Why men need feminism too
Share This Article:
- Article continues below...
- More stories you may like...
- Why the CBI's push for an extra year of education is not a bad thing
- The NUS is in crisis - students need a new kind of leader
- Drake was wrong to call J Hus' return a celebration
Screenshot: definition of feminism, as according to the Oxford Dictionaries. Google (cropped)
Until recently, I had been preoccupied with the importance of the feminist movement to women. I have never doubted that it is necessary for men to join in the feminist debate to help break the glass ceilings hanging over women, but I had underestimated how much feminism can benefit men too.
Femininity is often associated with weakness, which negatively impacts people of all genders; we should all be able to embrace feminine qualities yet, for men in particular, femininity can worryingly be viewed as a sign of fragility and fault.
At the core of gender inequality is a damaging notion that women are physically, emotionally and/or mentally weaker than men. This has led to typically feminine traits such as modesty, delicacy and a tendency towards girlish “hysteria” becoming entangled in the definition of a weaker sex.
If a man is seen to be brash and imposing, with a steely composure and an unwillingness to cry, he may be described as “macho”, adopting the characteristics of an alpha-male archetype. For men, historically assumed to be the stronger of the sexes, feminine traits are often deemed to be shameful knocks to images of masculinity, reducing them to the socially subordinated status of women.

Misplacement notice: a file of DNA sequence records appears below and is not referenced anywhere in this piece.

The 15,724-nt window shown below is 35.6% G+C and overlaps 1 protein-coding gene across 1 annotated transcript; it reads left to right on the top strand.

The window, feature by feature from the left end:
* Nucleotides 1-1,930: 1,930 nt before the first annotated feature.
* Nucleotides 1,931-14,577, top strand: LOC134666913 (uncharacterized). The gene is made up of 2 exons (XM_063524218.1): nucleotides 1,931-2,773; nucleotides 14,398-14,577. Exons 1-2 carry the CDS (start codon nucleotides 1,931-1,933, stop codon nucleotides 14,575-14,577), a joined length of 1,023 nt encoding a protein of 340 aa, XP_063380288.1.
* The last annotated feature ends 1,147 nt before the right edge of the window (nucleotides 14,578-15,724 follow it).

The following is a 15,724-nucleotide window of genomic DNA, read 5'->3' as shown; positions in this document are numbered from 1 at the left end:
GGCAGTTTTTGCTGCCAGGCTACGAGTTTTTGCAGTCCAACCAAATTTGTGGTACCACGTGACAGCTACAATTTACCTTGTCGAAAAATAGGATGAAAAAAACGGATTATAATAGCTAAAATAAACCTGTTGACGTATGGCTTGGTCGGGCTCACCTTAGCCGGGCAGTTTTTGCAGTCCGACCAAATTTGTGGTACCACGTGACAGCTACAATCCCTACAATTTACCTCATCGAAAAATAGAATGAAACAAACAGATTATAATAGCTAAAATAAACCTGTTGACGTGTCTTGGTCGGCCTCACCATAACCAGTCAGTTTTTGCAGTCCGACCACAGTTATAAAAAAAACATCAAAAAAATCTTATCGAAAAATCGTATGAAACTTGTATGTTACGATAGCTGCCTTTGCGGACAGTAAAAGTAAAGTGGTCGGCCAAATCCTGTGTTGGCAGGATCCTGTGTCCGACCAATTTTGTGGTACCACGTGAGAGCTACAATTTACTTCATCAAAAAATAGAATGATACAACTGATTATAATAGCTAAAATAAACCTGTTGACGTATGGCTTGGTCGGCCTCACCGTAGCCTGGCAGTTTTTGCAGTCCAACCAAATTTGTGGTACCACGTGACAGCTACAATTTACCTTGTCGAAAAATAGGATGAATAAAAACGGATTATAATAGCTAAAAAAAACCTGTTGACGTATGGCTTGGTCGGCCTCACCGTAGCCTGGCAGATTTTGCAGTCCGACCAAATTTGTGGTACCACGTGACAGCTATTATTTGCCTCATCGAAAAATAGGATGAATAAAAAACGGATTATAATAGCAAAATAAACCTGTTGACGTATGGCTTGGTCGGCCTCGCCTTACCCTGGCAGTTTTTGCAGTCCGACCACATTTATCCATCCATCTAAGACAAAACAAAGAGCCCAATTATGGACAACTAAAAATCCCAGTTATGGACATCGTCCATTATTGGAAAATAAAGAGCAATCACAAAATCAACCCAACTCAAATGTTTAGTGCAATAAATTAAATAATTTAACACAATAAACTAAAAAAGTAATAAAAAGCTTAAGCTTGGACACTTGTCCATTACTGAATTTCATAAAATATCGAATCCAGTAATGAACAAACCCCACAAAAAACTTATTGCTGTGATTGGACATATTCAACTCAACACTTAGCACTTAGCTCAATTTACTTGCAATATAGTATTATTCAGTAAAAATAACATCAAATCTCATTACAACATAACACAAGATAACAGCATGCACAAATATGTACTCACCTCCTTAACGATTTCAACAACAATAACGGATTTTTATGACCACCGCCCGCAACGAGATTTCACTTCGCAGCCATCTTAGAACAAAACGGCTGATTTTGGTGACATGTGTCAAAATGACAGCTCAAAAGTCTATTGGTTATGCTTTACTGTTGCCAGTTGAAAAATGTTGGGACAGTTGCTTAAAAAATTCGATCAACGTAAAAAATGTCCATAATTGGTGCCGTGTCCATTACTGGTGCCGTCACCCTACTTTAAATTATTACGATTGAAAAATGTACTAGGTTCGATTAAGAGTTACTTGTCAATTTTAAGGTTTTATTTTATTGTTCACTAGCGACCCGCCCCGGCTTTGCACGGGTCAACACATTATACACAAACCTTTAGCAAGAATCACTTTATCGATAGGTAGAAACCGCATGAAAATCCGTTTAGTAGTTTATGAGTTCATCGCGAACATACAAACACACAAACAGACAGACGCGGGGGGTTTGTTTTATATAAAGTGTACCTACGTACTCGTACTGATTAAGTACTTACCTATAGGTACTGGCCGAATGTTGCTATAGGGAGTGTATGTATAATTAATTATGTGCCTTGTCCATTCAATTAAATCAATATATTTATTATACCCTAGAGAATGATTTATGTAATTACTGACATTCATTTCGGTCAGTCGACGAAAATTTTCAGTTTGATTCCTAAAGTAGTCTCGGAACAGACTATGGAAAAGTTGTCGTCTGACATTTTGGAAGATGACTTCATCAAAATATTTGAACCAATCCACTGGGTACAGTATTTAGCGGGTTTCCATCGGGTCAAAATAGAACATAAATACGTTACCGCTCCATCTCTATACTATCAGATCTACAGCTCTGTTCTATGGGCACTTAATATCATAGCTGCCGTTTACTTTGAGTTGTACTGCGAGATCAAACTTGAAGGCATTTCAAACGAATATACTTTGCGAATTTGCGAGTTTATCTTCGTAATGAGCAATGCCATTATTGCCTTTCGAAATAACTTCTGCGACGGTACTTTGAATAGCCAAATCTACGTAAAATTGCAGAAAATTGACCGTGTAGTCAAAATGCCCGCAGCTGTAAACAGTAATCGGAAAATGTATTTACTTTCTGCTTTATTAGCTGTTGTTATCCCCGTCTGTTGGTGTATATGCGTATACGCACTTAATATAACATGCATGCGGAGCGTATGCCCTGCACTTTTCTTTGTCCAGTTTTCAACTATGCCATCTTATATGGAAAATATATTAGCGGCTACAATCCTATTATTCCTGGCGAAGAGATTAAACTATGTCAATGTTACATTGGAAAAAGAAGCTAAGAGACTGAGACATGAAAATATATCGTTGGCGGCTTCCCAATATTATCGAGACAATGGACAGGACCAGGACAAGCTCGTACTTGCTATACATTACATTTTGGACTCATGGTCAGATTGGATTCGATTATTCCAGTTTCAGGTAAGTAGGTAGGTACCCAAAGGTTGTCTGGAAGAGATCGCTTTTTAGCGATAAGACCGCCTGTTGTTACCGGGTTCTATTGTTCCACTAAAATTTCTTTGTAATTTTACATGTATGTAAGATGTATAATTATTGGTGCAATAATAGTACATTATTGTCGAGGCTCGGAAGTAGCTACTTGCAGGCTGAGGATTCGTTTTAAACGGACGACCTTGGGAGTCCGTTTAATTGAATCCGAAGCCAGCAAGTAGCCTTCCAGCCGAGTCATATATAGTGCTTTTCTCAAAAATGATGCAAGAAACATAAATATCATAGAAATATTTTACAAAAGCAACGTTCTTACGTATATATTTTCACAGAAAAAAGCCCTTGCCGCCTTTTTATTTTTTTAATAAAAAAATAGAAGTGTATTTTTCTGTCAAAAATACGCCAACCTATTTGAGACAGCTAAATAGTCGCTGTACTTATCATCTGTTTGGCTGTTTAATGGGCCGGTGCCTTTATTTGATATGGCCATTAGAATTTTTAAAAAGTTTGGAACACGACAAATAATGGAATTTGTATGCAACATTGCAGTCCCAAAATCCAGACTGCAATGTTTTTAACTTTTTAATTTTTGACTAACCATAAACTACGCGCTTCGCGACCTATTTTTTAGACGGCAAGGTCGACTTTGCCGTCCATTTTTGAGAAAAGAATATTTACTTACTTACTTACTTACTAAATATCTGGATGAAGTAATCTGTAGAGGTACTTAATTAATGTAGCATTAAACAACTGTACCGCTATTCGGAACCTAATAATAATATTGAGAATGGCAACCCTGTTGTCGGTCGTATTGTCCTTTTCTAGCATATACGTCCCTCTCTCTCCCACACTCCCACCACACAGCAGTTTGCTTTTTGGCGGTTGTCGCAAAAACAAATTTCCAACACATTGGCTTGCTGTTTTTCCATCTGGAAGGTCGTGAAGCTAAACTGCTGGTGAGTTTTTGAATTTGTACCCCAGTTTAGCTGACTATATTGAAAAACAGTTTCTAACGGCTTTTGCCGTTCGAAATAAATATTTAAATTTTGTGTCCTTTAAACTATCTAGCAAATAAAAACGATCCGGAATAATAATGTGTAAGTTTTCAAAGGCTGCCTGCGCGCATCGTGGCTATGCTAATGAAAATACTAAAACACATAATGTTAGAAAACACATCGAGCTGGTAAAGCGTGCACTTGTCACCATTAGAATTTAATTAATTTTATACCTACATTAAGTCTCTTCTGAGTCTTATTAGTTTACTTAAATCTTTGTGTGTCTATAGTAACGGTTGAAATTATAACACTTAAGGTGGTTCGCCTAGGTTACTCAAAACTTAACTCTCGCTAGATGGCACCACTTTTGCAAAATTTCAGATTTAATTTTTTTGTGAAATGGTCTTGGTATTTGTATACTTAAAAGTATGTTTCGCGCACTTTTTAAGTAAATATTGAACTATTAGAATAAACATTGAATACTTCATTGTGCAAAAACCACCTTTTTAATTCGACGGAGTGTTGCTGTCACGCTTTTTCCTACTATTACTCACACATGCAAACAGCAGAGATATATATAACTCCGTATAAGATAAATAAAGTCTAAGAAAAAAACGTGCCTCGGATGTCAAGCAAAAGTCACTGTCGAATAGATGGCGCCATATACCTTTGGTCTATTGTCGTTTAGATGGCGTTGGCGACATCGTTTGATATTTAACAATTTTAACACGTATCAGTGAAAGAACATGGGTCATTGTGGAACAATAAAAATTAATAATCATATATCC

Studies have shown that men feel a greater pressure to be masculine than women do to be feminine.
In 2013, a study on the masculine overcompensation thesis by Bridget Conlon, Christabel Rogalin, Robb Willer and Michael Wojnowicz was published in the American Journal of Sociology. The study showed that when men were described as feminine, they were then more likely to present homophobic views, express support for war and show an interest in buying an SUV. When women in the study were described as masculine, there were no noticeable effects.
Men are faced with social pressures to be masculine and authoritative, which leads many to overcompensate with demands of dominance when their masculinity is threatened. The significant pressures on men to be powerful are harmful to people of all genders.
If the pressures of masculinity contribute to the oppression of women, it is clear that men need to be considered and involved in feminist debates. The feminist movement has the potential to celebrate the strength of women, whilst allowing men to identify as effeminate without insecurity.
Of course, men’s issues should not overshadow women’s issues in the feminist movement. However, I view it as necessary to discuss men's issues and women's issues in feminist debates.
Men need feminism too; for feminism to tackle the issue of gender inequality at its root causes, everybody should be involved in the movement to consider how we can all benefit from more equal power relations between men and women. It is important to break down the assumptions that feminine women are "weak" and masculine men are "strong" to recognise that people can and should be equal.